The battle over the franchise to run three New York racetracks got off to an unofficial start Aug. 2 when officials with the New York Racing Association and Magna Entertainment Corp. sparred during an Albany Law School symposium.
NYRA and MEC officials politely jockeyed over who is better positioned to run Aqueduct, Belmont Park, and Saratoga when the NYRA franchise expires at the end of 2007.
"We're very interested in participating in that bidding process," Jim McAlpine, vice chairman of corporate development for MEC, told the audience of lawyers, industry executives, and state regulators gathered in Saratoga Springs, N.Y.
With top NYRA officials looking on, McAlpine said MEC is "not the devil," and could bring its for-profit mentality to New York to help the pari-mutuel industry. Peppering his sales pitch with a PowerPoint slide show depicting the company's holding, McAlpine said MEC doesn't need to control the franchise. "We'd be thrilled to do it on a partnership basis," he said.
McAlpine finished up with a video of the company's rebuilding of Gulfstream Park. He called it a project that "could serve as a role model" for New York racing.
But NYRA president and chief executive officer Charles Hayward appeared unimpressed. "I'm not a PowerPoint kind of guy," he later said of the presentation. He called McAlpine a "gentleman" for not "coming out swinging," but he noted McAlpine talked of a bidder's past performances being considered, something NYRA officials apparently took as a jab.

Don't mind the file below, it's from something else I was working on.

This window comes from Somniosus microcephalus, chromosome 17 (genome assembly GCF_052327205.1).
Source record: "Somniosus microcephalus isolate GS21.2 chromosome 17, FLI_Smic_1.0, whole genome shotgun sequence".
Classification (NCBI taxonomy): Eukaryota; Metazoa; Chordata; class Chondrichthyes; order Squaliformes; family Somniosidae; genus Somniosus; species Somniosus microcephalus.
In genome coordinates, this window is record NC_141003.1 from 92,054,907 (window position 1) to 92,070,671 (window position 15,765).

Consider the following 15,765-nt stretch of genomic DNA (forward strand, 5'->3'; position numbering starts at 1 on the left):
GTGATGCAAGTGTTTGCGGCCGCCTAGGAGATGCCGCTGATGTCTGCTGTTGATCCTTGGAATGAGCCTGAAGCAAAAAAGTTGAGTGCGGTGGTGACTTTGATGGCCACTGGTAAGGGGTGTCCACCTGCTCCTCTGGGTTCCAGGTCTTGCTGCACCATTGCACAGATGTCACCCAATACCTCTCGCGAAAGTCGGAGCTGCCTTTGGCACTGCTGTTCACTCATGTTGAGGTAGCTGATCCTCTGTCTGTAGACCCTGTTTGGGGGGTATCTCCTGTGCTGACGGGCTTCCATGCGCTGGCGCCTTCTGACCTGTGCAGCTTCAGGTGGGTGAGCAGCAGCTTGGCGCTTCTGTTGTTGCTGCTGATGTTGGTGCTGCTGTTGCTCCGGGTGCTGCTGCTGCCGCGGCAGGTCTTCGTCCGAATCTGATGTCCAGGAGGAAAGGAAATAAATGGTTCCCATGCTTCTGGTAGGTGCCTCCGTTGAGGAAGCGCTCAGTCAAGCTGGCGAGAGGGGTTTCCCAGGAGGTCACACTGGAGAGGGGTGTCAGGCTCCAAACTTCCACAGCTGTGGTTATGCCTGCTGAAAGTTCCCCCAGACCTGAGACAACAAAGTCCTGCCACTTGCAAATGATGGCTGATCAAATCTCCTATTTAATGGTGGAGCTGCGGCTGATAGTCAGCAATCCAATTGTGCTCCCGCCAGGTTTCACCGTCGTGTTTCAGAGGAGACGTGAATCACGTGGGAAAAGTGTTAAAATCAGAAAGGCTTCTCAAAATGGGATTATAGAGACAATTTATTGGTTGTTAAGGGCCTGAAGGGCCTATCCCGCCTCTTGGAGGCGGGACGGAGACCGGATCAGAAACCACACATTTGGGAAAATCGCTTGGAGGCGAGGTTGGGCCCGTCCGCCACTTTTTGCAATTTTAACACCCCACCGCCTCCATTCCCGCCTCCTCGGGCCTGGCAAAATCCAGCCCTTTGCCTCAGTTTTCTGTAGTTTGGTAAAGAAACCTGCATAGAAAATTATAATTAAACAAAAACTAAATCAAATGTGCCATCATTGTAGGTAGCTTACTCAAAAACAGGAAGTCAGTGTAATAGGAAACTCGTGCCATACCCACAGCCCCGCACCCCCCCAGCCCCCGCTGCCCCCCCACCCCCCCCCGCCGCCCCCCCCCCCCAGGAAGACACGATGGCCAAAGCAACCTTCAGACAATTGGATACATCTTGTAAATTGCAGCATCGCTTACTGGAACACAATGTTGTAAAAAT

Hayward told reporters he would "strongly encourage" officials to also look at MEC's past. He didn't elaborate but said: "I think people should make up their own minds about Magna."
Hayward said there are "some serious questions" about MEC's financial ability to put together a deal on its own for the NYRA franchise. He said that might explain why McAlpine said MEC is open to partnering with others on the New York franchise.
Hayward lashed out at MEC management operations, and talked of its management shuffles and the "big contrast" between how MEC operates and how Churchill Downs Inc. is run. He mentioned some industry initiatives undertaken by CDI but said MEC relies on its account-wagering platform.
"I just think the way Magna does business is not the way I'd choose to do business," he told reporters after he and McAlpine shared the stage during the law conference session. And while McAlpine opened the door to possible partners for the New York franchise, Hayward closed it to any notion of NYRA and MEC getting together. "I don't think a partnership with Magna and NYRA would be probable," he said.
With legislative aides and state regulators listening, Hayward said that while NYRA wants to remain the franchise-holder, state law must change to mend what he said is a broken business model. Industry insiders believe New York must re-examine the corporate structure of the franchise to end its non-profit status and to change the combative relationships that now exists between NYRA and off-track betting corporations.
Hayward said if the state offered to continue the NYRA franchise without any changes, "We'd say, 'No thanks.' The legislature is going to have to have an appetite to change those racing laws."
Either way, he said state officials would have to deal with NYRA. He said NYRA has "significant claim" to the land upon which the tracks sit. He said NYRA since 1955 has paid $440 million in property taxes to the local communities where the tracks are located.